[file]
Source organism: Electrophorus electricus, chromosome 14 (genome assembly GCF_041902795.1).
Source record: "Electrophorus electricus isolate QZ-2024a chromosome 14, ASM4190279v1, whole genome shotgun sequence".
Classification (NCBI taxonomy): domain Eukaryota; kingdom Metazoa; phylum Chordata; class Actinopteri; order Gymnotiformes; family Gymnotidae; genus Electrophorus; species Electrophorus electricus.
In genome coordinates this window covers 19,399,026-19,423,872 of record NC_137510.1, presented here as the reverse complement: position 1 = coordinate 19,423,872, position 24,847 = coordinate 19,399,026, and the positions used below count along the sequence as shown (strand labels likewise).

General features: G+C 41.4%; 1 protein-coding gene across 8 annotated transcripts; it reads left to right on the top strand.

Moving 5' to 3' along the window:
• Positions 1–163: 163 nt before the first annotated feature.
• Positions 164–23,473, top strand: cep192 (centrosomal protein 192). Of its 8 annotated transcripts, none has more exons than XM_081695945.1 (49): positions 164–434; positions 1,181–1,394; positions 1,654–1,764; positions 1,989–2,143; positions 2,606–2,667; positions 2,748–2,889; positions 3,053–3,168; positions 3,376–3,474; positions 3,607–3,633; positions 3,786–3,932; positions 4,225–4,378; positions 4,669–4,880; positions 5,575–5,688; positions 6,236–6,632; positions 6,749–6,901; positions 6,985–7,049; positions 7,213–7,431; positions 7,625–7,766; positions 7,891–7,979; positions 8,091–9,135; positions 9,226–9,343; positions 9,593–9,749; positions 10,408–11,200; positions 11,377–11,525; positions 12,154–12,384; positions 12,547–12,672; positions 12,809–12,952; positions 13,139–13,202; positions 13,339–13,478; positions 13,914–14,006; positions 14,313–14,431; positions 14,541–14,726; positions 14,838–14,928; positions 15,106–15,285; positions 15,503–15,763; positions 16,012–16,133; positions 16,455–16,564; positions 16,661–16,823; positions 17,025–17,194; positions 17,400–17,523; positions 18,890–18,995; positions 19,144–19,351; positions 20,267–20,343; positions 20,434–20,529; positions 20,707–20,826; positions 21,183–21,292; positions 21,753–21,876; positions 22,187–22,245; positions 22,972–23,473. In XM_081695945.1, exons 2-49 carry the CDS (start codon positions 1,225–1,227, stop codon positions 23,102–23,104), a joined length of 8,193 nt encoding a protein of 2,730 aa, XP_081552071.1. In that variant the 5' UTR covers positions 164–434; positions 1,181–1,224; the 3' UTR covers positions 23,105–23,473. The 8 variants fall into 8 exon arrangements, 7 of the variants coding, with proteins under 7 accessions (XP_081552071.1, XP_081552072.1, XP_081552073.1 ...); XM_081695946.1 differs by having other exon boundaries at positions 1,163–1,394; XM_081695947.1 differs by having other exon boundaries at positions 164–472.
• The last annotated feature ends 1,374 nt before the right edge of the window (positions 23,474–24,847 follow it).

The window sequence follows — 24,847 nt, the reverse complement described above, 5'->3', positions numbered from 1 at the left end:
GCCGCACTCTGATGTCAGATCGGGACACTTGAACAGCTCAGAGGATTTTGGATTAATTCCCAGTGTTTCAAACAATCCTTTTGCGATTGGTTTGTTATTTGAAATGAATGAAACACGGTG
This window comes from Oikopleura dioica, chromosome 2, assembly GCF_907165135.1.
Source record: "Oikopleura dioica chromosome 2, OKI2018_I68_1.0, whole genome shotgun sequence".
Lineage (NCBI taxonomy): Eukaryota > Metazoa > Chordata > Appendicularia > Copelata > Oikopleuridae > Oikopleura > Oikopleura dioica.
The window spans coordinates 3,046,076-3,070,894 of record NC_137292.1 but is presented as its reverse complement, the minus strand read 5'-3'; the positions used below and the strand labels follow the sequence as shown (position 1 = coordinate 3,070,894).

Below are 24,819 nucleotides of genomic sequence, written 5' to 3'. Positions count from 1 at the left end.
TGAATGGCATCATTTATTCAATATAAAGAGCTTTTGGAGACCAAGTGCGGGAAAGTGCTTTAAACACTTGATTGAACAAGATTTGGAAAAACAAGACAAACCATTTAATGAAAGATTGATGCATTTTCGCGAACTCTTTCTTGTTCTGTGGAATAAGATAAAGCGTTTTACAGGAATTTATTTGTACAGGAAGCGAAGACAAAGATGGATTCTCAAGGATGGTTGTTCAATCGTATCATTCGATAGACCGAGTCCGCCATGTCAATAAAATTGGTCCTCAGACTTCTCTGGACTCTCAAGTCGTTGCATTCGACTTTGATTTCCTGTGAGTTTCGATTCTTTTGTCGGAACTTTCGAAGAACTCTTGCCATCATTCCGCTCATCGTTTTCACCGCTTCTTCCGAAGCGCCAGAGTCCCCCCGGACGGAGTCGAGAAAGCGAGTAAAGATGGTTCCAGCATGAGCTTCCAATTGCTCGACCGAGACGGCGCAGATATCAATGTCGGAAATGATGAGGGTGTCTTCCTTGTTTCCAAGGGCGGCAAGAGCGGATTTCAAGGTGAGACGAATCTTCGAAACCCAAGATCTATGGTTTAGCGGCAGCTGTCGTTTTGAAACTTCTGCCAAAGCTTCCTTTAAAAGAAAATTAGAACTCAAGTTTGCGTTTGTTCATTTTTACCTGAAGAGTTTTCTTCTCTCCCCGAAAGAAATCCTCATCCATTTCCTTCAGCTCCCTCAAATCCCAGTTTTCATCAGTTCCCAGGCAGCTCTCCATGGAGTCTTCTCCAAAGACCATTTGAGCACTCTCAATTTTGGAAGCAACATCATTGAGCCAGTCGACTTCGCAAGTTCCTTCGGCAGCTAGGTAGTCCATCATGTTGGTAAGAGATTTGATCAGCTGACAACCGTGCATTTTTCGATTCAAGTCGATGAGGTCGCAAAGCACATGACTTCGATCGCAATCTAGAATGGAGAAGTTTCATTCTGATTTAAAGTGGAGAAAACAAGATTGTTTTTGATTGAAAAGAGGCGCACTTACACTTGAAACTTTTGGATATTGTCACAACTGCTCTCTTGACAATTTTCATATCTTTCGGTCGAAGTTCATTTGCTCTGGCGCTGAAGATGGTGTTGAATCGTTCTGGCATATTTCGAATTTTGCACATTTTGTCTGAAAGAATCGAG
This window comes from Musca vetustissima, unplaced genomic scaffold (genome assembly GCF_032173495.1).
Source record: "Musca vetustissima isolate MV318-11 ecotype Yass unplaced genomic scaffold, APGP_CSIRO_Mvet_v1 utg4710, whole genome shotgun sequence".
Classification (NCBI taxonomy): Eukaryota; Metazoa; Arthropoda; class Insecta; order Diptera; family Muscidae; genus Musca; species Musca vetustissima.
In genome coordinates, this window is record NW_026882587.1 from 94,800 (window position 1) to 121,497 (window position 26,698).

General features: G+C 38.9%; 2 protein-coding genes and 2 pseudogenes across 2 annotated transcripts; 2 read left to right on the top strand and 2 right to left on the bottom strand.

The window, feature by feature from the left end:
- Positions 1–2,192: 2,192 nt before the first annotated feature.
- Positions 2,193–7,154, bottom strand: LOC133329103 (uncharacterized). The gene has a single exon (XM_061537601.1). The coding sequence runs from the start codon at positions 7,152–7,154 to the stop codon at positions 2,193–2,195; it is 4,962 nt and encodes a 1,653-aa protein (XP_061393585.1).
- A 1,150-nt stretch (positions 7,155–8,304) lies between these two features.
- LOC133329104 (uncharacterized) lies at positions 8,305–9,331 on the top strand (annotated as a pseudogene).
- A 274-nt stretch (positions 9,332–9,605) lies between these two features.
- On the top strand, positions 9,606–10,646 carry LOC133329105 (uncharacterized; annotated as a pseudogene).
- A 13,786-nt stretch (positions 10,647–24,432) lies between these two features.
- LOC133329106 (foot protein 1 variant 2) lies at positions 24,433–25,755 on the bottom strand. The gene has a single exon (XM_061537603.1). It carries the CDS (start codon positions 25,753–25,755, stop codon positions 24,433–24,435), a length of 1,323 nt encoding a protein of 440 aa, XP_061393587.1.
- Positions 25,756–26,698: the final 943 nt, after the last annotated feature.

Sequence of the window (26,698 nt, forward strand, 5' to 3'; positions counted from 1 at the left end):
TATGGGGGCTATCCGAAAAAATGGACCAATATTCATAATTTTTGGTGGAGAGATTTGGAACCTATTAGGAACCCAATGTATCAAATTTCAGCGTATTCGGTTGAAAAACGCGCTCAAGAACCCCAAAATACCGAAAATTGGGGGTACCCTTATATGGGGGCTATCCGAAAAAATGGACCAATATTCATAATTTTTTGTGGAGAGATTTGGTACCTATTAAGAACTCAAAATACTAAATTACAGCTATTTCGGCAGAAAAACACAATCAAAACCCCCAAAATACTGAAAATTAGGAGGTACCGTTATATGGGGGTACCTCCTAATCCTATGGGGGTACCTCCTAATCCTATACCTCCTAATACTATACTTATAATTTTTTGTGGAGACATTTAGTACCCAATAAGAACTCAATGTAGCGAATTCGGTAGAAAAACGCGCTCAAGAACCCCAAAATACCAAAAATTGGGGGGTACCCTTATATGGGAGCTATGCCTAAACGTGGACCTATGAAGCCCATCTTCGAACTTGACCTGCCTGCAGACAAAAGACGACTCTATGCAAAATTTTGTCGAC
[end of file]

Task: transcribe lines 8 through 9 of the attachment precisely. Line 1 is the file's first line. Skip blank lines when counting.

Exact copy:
• Positions 164–23,473, top strand: cep192 (centrosomal protein 192). Of its 8 annotated transcripts, none has more exons than XM_081695945.1 (49): positions 164–434; positions 1,181–1,394; positions 1,654–1,764; positions 1,989–2,143; positions 2,606–2,667; positions 2,748–2,889; positions 3,053–3,168; positions 3,376–3,474; positions 3,607–3,633; positions 3,786–3,932; positions 4,225–4,378; positions 4,669–4,880; positions 5,575–5,688; positions 6,236–6,632; positions 6,749–6,901; positions 6,985–7,049; positions 7,213–7,431; positions 7,625–7,766; positions 7,891–7,979; positions 8,091–9,135; positions 9,226–9,343; positions 9,593–9,749; positions 10,408–11,200; positions 11,377–11,525; positions 12,154–12,384; positions 12,547–12,672; positions 12,809–12,952; positions 13,139–13,202; positions 13,339–13,478; positions 13,914–14,006; positions 14,313–14,431; positions 14,541–14,726; positions 14,838–14,928; positions 15,106–15,285; positions 15,503–15,763; positions 16,012–16,133; positions 16,455–16,564; positions 16,661–16,823; positions 17,025–17,194; positions 17,400–17,523; positions 18,890–18,995; positions 19,144–19,351; positions 20,267–20,343; positions 20,434–20,529; positions 20,707–20,826; positions 21,183–21,292; positions 21,753–21,876; positions 22,187–22,245; positions 22,972–23,473. In XM_081695945.1, exons 2-49 carry the CDS (start codon positions 1,225–1,227, stop codon positions 23,102–23,104), a joined length of 8,193 nt encoding a protein of 2,730 aa, XP_081552071.1. In that variant the 5' UTR covers positions 164–434; positions 1,181–1,224; the 3' UTR covers positions 23,105–23,473. The 8 variants fall into 8 exon arrangements, 7 of the variants coding, with proteins under 7 accessions (XP_081552071.1, XP_081552072.1, XP_081552073.1 ...); XM_081695946.1 differs by having other exon boundaries at positions 1,163–1,394; XM_081695947.1 differs by having other exon boundaries at positions 164–472.
• The last annotated feature ends 1,374 nt before the right edge of the window (positions 23,474–24,847 follow it).